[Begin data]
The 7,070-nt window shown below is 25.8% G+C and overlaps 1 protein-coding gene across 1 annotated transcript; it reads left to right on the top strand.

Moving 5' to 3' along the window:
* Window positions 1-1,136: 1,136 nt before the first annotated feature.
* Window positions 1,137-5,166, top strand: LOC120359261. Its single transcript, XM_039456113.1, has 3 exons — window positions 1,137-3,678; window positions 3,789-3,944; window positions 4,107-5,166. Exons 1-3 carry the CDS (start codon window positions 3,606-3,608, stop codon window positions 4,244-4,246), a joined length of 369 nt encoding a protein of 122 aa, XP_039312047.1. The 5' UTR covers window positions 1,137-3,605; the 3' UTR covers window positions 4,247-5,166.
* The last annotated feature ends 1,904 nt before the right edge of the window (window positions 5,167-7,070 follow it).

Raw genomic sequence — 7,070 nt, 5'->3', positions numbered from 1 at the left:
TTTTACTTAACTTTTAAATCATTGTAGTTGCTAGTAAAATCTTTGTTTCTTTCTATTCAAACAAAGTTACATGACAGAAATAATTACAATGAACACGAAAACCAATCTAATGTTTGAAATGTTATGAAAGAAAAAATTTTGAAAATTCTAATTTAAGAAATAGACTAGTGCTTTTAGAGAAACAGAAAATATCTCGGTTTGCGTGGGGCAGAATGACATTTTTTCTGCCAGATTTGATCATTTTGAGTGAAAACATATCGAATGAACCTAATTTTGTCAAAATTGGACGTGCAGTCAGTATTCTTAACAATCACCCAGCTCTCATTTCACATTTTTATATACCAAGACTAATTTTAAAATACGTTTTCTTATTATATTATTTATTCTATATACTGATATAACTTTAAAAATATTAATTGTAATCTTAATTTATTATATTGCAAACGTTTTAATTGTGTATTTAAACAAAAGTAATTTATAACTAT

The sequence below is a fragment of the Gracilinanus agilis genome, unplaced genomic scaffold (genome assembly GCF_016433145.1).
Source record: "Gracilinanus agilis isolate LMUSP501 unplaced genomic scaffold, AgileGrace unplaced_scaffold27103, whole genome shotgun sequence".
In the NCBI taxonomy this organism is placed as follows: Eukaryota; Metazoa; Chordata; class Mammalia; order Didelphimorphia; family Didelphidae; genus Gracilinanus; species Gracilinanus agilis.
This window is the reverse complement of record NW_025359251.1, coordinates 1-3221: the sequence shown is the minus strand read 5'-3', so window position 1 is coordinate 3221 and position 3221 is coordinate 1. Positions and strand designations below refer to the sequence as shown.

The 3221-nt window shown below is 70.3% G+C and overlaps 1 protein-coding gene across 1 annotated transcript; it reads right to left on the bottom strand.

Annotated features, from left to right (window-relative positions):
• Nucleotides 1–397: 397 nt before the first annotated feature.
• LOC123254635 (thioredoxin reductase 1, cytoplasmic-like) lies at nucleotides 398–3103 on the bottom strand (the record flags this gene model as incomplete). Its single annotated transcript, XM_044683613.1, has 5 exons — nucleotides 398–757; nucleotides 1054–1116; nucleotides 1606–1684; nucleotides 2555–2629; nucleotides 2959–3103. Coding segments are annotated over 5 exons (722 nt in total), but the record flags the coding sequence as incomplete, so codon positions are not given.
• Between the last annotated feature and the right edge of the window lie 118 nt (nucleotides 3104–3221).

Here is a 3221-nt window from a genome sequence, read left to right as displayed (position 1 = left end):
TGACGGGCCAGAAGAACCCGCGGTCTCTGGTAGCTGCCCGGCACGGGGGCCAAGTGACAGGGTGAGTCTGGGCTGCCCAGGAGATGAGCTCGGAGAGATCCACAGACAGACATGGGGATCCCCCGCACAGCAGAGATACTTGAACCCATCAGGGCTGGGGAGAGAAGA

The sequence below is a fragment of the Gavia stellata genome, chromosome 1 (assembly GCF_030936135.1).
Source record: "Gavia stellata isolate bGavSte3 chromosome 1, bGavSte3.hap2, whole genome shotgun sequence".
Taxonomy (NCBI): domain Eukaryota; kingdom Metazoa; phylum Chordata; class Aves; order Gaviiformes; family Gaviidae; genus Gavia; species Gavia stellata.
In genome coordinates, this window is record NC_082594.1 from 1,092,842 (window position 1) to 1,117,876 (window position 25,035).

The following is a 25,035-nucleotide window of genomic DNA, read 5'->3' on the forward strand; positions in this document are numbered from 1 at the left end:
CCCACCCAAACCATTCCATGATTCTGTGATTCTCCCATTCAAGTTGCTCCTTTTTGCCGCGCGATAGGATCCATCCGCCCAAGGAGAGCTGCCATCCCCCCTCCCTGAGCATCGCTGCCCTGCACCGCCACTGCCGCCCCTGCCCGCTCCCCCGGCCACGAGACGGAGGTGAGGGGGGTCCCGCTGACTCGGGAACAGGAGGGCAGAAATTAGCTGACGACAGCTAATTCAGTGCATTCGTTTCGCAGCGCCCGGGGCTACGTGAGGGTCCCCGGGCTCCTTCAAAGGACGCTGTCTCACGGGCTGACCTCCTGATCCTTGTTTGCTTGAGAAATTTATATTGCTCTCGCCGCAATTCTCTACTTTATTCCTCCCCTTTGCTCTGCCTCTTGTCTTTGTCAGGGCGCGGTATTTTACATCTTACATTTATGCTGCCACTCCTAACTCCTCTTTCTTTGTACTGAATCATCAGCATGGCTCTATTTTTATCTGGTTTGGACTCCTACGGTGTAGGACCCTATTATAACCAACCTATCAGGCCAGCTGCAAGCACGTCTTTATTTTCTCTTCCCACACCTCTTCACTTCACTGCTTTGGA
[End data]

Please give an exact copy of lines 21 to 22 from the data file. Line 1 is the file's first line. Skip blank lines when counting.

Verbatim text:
Taxonomy (NCBI): domain Eukaryota; kingdom Metazoa; phylum Chordata; class Aves; order Gaviiformes; family Gaviidae; genus Gavia; species Gavia stellata.
In genome coordinates, this window is record NC_082594.1 from 1,092,842 (window position 1) to 1,117,876 (window position 25,035).